Are Asthma and Allergies Related?

If we hear from allergies and asthma studies, we often find it lumpted together. Is there really a link between allergies and asthma? In order to respond to this, we must first learn what actually allergies and asthma.

Allergies immune system reactions to things that the others would be harmless. Certain foods, pollen, dust themselves are all as allergens, trigger an allergic reaction. The immune system produces antibodies that release chemicals

Asthma is a chronic lung disease condition caused by difficulty in breathing through additional or hyper-sensitive airways react. In an asthma attack, the airways are irritated and react by narrowing and construction, increased resistance to airflow, and the obstruction of airflow to and from the lungs. Common early warning signs of asthma include fatigue, cough (especially at night), wheezing, shortness of breath, tightness in the chest, runny nose and itchy throat.

Allergies, on the other hand, are immune system reactions to the things that most people would experience as harmless. Certain foods, dust, pollen ... These are allergens that trigger an allergy attack. If they occurred, the body's immune system produces IgE antibodies in the fight against allergens. These antibodies the release of chemicals into the bloodstream, one of which is (histamine) to the eyes, nose, throat, lungs and skin, which makes the symptoms of allergy.

So now we have a better picture of how these two health conditions, the question is ... Is there a connection between allergies and asthma?

It is true that those with certain allergies (usually allergies affecting the nose and eyes, such as dust mites, animal dander, mold or pollen) are more likely to develop asthma than say ... Those without allergies, or people with allergies in other classifications, as food allergies. But it is also true that many people with allergies, asthma, never.

In addition, there are other factors that can contribute to a person who asthma. Unchecked exercise, for example. Or other diseases, such as colds or flu.

Scientists are not sure what is the cause of asthma. Various studies are on the lookout for a variety of factors, including air pollution, obesity, and as strange as it may sound, even the lack of exposure to viruses and bacteria in childhood (which may prevent the immune system from stronger ).

What we know is that exposure to indoor allergens, pollen, animal dander, grass ... In other words, allergy-factors that are often found in asthmatics. Often, but not always. And it seems also that Asthma tends to run in families. If both parents have asthma, there is actually a 40% probability of their children is the disease as well.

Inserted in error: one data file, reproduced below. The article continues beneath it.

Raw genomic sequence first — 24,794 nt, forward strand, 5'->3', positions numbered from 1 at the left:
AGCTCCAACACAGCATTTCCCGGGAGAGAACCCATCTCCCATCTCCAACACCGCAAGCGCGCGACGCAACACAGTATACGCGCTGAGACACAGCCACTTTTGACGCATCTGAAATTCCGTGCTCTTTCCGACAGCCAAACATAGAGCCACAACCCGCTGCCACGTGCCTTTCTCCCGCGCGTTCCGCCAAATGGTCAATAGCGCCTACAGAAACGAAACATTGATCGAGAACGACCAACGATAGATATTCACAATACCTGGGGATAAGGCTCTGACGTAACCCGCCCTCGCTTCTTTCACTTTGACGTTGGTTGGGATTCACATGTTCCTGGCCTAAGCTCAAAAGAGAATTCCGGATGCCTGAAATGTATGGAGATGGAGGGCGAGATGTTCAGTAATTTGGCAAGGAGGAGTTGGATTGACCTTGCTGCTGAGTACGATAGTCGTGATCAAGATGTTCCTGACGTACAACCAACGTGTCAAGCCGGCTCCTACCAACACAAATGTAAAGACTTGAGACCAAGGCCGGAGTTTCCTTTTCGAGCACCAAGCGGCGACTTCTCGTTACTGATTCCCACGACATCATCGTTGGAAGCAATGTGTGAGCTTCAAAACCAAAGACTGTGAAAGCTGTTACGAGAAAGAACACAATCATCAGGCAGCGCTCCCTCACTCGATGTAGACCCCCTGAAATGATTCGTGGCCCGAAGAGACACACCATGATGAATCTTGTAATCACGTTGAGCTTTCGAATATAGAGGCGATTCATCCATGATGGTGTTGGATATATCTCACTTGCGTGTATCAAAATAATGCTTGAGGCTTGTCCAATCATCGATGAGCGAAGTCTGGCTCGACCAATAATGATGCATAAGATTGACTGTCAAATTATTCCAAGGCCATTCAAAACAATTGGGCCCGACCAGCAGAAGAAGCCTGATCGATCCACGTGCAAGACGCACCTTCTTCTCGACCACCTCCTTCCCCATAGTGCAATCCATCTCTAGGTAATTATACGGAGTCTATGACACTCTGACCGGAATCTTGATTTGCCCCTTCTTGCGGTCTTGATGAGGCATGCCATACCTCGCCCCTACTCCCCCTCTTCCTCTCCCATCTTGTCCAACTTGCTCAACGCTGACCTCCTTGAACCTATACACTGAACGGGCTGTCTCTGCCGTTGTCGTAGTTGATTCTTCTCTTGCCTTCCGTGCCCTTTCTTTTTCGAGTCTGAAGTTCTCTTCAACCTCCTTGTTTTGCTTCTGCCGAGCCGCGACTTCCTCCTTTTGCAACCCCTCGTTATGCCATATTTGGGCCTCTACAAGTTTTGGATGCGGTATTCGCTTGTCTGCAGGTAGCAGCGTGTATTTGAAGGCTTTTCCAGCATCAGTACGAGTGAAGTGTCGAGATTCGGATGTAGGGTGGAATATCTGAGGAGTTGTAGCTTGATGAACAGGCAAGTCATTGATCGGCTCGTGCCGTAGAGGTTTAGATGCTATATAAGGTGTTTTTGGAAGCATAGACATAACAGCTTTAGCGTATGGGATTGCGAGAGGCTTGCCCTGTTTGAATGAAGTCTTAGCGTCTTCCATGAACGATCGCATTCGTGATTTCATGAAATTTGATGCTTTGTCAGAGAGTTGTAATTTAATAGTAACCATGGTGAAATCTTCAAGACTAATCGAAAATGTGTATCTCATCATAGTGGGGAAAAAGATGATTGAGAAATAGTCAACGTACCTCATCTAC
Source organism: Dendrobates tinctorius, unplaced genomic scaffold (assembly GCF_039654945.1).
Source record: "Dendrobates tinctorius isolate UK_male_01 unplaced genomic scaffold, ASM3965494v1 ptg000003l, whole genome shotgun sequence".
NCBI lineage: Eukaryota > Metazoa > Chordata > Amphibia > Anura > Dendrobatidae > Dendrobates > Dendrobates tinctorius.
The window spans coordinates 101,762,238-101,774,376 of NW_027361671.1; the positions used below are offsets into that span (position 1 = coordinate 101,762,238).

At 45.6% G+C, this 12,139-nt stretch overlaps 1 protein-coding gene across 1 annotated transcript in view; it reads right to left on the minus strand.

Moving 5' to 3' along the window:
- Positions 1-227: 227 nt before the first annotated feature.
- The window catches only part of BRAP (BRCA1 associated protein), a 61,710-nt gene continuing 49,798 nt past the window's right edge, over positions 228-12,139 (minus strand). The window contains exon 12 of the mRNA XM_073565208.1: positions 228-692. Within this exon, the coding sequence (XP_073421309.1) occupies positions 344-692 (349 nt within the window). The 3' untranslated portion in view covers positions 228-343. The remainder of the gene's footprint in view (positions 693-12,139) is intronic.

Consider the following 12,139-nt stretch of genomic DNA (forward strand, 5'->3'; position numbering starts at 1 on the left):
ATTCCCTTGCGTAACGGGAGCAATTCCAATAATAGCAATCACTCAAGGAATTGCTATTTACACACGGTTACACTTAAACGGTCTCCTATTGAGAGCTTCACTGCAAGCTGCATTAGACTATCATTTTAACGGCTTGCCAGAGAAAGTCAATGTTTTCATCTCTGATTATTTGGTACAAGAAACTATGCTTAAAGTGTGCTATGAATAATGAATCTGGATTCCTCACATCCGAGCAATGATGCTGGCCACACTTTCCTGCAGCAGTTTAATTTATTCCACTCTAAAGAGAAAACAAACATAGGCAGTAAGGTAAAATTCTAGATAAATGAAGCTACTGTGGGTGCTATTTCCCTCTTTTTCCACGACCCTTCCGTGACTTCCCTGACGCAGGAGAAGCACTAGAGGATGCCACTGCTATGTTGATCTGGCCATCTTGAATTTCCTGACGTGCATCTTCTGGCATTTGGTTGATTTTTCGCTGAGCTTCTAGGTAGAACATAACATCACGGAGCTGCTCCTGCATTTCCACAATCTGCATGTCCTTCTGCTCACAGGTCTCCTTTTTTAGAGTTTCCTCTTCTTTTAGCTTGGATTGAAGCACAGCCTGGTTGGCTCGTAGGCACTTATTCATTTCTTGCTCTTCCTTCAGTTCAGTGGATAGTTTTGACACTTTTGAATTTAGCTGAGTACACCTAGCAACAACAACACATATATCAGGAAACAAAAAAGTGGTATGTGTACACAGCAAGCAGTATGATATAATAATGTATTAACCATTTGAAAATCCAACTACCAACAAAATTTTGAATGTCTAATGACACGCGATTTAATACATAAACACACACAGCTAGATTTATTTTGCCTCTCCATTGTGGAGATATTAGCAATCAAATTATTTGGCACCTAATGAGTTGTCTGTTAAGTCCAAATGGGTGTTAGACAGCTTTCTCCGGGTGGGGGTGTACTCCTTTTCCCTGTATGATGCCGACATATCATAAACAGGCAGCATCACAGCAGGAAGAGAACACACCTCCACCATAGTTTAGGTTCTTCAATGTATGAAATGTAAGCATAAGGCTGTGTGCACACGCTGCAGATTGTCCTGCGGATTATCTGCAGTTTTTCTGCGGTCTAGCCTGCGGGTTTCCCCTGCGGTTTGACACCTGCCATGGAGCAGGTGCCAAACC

Recent research has been exploring the influence of environmental factors, genetics (as mentioned above), and also stress on asthma. This creates the possibility that a person is to reduce asthma severity levels by changing its exposure to the aggravating factors. This can be particularly successful if the offender is something that is relatively easy to control. Dust, for example. Or something that only in a work environment. Or, when it certainly much more difficult, since the emotional component, a family dog.

Unfortunately, the most common allergy seems to have that they have a direct influence on asthma is an allergy to dust mites. Eliminating these mites to the extent that it may be a difference in the severity of asthma requires a significant change in lifestyle and often quite expensive. This does not mean that it is not possible, only that it is not as easy as simply staying indoors during the pollen season or switching to a less strenuous job.

Of course, new treatments come in all the time, and considerable research is currently looking for ways to change, eliminate or reduce the effects on allergies in the body. It is of the view that with the successful control of the allergies can be successful control of asthma, especially in young patients.

In the meantime, here is what we know ... Asthma can be allergic reactions, but it can also be triggered by nonallergic reactions. Most asthma attacks result from the exposure to allergens such as pollen, house dust, and mold. These attacks can be affected by indoor and outdoor environments. Since a majority of asthma patients are affected by some form of allergy, it's worth it effor to work closely with your doctor to try to identify and control of all potential allergens in your influence.

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